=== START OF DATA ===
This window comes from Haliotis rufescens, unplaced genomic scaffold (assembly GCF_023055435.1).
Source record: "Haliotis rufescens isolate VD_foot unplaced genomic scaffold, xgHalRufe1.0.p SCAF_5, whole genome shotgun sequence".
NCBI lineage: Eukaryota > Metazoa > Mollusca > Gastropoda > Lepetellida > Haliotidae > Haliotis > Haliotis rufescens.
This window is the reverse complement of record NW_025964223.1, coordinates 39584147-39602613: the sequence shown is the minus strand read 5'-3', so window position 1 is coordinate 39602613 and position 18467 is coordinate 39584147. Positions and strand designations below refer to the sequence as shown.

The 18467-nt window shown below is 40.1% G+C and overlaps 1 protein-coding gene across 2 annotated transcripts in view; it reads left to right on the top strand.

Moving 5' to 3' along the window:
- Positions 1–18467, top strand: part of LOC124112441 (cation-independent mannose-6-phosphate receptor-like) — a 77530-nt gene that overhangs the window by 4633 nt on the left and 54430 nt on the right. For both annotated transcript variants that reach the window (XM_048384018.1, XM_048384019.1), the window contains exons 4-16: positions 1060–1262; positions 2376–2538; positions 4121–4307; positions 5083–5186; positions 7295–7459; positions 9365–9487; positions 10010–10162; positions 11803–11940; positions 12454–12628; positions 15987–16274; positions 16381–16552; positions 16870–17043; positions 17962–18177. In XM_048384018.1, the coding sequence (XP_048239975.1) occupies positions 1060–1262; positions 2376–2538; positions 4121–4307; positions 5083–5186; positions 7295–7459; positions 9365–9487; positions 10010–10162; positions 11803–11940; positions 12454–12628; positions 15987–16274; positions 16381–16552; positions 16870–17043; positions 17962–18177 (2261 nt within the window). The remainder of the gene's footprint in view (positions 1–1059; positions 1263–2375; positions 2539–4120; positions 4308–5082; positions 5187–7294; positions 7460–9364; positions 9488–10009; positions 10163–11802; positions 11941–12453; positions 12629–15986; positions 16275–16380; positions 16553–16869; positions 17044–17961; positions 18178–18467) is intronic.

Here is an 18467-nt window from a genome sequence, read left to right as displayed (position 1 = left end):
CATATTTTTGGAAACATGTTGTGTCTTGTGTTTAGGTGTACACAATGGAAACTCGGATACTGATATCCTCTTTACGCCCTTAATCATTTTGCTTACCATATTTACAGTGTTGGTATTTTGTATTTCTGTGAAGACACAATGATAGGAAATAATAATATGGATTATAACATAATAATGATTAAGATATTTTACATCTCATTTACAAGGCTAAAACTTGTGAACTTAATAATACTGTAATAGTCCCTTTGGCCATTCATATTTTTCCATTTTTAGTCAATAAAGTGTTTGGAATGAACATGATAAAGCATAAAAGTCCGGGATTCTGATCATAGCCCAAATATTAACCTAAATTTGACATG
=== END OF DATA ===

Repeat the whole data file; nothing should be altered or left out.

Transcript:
This window comes from Haliotis rufescens, unplaced genomic scaffold (assembly GCF_023055435.1).
Source record: "Haliotis rufescens isolate VD_foot unplaced genomic scaffold, xgHalRufe1.0.p SCAF_5, whole genome shotgun sequence".
NCBI lineage: Eukaryota > Metazoa > Mollusca > Gastropoda > Lepetellida > Haliotidae > Haliotis > Haliotis rufescens.
This window is the reverse complement of record NW_025964223.1, coordinates 39584147-39602613: the sequence shown is the minus strand read 5'-3', so window position 1 is coordinate 39602613 and position 18467 is coordinate 39584147. Positions and strand designations below refer to the sequence as shown.

The 18467-nt window shown below is 40.1% G+C and overlaps 1 protein-coding gene across 2 annotated transcripts in view; it reads left to right on the top strand.

Moving 5' to 3' along the window:
- Positions 1–18467, top strand: part of LOC124112441 (cation-independent mannose-6-phosphate receptor-like) — a 77530-nt gene that overhangs the window by 4633 nt on the left and 54430 nt on the right. For both annotated transcript variants that reach the window (XM_048384018.1, XM_048384019.1), the window contains exons 4-16: positions 1060–1262; positions 2376–2538; positions 4121–4307; positions 5083–5186; positions 7295–7459; positions 9365–9487; positions 10010–10162; positions 11803–11940; positions 12454–12628; positions 15987–16274; positions 16381–16552; positions 16870–17043; positions 17962–18177. In XM_048384018.1, the coding sequence (XP_048239975.1) occupies positions 1060–1262; positions 2376–2538; positions 4121–4307; positions 5083–5186; positions 7295–7459; positions 9365–9487; positions 10010–10162; positions 11803–11940; positions 12454–12628; positions 15987–16274; positions 16381–16552; positions 16870–17043; positions 17962–18177 (2261 nt within the window). The remainder of the gene's footprint in view (positions 1–1059; positions 1263–2375; positions 2539–4120; positions 4308–5082; positions 5187–7294; positions 7460–9364; positions 9488–10009; positions 10163–11802; positions 11941–12453; positions 12629–15986; positions 16275–16380; positions 16553–16869; positions 17044–17961; positions 18178–18467) is intronic.

Here is an 18467-nt window from a genome sequence, read left to right as displayed (position 1 = left end):
CATATTTTTGGAAACATGTTGTGTCTTGTGTTTAGGTGTACACAATGGAAACTCGGATACTGATATCCTCTTTACGCCCTTAATCATTTTGCTTACCATATTTACAGTGTTGGTATTTTGTATTTCTGTGAAGACACAATGATAGGAAATAATAATATGGATTATAACATAATAATGATTAAGATATTTTACATCTCATTTACAAGGCTAAAACTTGTGAACTTAATAATACTGTAATAGTCCCTTTGGCCATTCATATTTTTCCATTTTTAGTCAATAAAGTGTTTGGAATGAACATGATAAAGCATAAAAGTCCGGGATTCTGATCATAGCCCAAATATTAACCTAAATTTGACATG